Jordyn Wieber is the hottest name in women's gymnastics.
The reigning world all-around champion also won the gold medal in all-around for the third straight year at the American Cup in March. She also captured the Pacific Rim Championships in May.
A strong overall performance by the teenager could lead to a gold medal for the U.S. women's team at the London Olympics.
That's why Wieber says now is not the time to relax.
"I have to work just as hard as everyone else" Wieber says. "I don't really get to take a break just because I did well at world championships. I just have to keep pushing myself and work just as hard as I did for worlds."
Only three U.S. women have been Olympic all-around champions: Mary Lou Retton in 1984, Carly Patterson in 2004 and Nastia Liukin in 2008.
Wieber considers all three role models and hopes to duplicate their feats.
She was fascinated watching Liukin and teammate Shawn Johnson execute flawless routines at the 2008 Beijing Olympics, before Liukin prevailed in all-around and Johnson won a gold medal in balance beam.
"That was just really inspirational," she says. "Makes me want to push myself that much more in the gyms that I can reach that accomplishment some day."
Wieber showed an affinity for acrobatics at a young age. She was unusually active around the house, doing back flips, walking on her hands and standing on one leg on tables.
She began taking gymnastics classes and developed a passion for the sport.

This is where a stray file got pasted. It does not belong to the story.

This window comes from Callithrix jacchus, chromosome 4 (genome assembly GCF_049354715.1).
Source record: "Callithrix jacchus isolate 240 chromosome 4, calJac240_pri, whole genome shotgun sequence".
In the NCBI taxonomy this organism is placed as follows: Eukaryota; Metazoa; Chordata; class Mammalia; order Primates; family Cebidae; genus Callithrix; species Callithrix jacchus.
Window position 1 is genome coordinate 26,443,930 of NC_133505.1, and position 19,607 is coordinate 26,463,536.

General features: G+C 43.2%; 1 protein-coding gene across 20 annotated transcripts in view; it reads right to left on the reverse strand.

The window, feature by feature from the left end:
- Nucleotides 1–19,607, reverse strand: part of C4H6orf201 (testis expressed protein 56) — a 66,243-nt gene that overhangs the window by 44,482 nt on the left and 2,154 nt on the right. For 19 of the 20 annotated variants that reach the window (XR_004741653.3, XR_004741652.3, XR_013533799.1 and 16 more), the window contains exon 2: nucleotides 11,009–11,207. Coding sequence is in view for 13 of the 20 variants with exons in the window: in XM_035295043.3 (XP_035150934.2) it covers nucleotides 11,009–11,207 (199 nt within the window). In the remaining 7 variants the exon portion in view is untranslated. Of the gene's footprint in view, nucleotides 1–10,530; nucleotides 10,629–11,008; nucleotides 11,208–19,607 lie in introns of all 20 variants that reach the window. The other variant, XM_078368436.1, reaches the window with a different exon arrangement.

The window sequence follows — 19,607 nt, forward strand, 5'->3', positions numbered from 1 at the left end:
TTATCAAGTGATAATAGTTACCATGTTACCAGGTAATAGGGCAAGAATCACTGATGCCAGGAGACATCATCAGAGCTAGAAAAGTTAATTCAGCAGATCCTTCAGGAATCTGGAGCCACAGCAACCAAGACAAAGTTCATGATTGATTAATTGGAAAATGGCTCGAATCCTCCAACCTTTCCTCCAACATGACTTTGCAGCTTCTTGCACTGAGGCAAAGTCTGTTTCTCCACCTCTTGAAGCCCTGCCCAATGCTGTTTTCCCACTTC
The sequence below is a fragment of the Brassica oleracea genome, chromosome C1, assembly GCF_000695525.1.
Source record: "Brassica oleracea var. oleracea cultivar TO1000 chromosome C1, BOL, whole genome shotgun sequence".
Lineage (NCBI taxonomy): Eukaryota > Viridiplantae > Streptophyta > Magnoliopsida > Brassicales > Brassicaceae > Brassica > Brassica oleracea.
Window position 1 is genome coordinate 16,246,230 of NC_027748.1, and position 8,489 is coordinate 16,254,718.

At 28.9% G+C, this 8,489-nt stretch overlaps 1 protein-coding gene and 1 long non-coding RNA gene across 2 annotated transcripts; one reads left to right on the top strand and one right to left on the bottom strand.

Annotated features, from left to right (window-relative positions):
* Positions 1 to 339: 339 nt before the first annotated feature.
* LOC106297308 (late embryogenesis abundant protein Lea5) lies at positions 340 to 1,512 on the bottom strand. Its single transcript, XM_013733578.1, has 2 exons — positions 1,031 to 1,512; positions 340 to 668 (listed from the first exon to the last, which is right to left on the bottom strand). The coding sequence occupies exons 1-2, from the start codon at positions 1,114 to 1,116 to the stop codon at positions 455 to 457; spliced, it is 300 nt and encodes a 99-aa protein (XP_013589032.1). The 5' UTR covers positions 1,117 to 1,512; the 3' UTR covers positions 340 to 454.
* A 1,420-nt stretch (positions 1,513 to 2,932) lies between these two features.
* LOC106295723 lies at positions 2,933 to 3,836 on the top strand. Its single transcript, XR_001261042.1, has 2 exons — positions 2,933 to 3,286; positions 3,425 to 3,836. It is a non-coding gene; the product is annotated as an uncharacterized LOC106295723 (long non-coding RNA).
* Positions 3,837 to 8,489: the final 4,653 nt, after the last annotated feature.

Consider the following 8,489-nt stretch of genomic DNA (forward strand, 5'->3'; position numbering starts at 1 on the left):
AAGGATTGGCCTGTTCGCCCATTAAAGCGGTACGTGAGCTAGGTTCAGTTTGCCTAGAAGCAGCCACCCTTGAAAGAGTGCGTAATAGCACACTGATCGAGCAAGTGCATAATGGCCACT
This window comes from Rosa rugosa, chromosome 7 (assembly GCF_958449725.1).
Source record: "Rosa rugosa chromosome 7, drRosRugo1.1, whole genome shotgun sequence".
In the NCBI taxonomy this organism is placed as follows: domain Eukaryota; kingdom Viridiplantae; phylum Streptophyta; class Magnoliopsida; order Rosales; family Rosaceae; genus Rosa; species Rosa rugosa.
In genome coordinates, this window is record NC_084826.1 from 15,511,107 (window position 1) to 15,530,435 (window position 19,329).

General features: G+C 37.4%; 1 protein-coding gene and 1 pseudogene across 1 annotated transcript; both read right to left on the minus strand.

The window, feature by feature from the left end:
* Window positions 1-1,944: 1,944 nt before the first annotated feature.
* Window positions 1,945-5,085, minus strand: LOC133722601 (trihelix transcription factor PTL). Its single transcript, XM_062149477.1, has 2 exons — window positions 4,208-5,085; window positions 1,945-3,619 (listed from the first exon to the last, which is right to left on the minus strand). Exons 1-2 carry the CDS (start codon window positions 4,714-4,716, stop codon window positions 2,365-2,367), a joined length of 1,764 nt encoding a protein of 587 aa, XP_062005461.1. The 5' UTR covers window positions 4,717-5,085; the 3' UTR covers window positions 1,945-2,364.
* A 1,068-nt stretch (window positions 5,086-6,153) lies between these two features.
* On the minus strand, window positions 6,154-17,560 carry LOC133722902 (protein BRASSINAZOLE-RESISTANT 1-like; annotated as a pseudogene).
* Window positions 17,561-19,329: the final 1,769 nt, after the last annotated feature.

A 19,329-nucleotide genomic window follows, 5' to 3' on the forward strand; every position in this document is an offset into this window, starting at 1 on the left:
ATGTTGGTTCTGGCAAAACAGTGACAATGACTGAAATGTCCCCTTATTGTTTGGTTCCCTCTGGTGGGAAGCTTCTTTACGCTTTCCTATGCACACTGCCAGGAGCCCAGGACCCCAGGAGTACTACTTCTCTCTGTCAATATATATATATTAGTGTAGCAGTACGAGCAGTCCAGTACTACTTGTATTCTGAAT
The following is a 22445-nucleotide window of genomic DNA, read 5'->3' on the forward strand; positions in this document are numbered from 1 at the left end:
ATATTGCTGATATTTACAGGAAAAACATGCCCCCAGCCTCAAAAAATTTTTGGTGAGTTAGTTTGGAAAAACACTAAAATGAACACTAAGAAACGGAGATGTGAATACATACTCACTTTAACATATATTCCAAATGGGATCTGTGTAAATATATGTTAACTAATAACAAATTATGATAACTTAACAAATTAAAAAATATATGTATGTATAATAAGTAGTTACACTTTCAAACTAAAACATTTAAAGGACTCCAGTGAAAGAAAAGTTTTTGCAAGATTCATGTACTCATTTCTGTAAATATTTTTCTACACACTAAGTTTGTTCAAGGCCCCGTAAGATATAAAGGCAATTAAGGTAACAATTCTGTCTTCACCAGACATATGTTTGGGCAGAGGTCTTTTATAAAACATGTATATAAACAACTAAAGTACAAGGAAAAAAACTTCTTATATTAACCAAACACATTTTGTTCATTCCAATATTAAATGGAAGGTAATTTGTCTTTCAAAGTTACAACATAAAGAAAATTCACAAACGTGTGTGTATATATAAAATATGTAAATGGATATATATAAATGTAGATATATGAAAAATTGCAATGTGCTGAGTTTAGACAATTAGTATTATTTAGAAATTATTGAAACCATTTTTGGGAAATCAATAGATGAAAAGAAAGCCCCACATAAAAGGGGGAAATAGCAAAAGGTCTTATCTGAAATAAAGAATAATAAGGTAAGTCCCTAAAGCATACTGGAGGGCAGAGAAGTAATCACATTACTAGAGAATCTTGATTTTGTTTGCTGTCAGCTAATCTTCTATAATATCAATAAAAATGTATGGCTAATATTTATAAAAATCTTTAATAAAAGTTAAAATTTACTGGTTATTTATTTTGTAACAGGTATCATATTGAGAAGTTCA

"I just remember always wanting to do gymnastics even when I wasn't at practice. My mom bought me this mat, and I kept it in my basement, and I'd always be practicing," she says. "Just always wanting to be absorbed in the whole gymnastics thing."
By age 10, Wieber was competing at the highest junior Olympic level in national and international events. That's when she began to dream of being an Olympian.
Those dreams will come true in London, where the 17 year old will be representing not only the U.S., but her hometown of DeWitt, Michigan.
The DeWitt community is proud of her gymnastics success. Her high school gave her a pep rally after she returned last year from the World Championships in Tokyo.
"It was really exciting, just coming back and knowing that I had that whole support system back home, that my school and the small town of DeWitt," she says. "It was really exciting to see all that, and it was a really warm welcome coming back from Tokyo."
Wieber has built a reputation as a strong and tough competitor with an uncanny ability to perform under pressure. She plans to put those attributes to good use in London.